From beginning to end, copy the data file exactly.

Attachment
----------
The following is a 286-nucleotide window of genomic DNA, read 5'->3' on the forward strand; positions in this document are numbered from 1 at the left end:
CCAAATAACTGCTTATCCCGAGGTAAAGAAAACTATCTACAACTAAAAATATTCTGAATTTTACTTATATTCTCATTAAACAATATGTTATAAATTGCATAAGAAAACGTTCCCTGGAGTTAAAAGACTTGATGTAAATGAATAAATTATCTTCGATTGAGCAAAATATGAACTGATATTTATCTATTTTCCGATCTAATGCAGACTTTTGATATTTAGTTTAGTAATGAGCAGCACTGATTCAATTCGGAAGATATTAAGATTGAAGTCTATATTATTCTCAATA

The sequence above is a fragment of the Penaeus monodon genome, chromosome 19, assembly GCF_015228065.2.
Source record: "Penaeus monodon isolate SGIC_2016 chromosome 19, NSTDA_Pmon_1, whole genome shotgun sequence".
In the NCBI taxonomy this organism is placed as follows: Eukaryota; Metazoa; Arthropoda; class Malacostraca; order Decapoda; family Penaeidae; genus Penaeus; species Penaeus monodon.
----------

The following is a 286-nucleotide window of genomic DNA, read 5'->3' on the forward strand; positions in this document are numbered from 1 at the left end:
CCAAATAACTGCTTATCCCGAGGTAAAGAAAACTATCTACAACTAAAAATATTCTGAATTTTACTTATATTCTCATTAAACAATATGTTATAAATTGCATAAGAAAACGTTCCCTGGAGTTAAAAGACTTGATGTAAATGAATAAATTATCTTCGATTGAGCAAAATATGAACTGATATTTATCTATTTTCCGATCTAATGCAGACTTTTGATATTTAGTTTAGTAATGAGCAGCACTGATTCAATTCGGAAGATATTAAGATTGAAGTCTATATTATTCTCAATA

The sequence above is a fragment of the Penaeus monodon genome, chromosome 19, assembly GCF_015228065.2.
Source record: "Penaeus monodon isolate SGIC_2016 chromosome 19, NSTDA_Pmon_1, whole genome shotgun sequence".
In the NCBI taxonomy this organism is placed as follows: Eukaryota; Metazoa; Arthropoda; class Malacostraca; order Decapoda; family Penaeidae; genus Penaeus; species Penaeus monodon.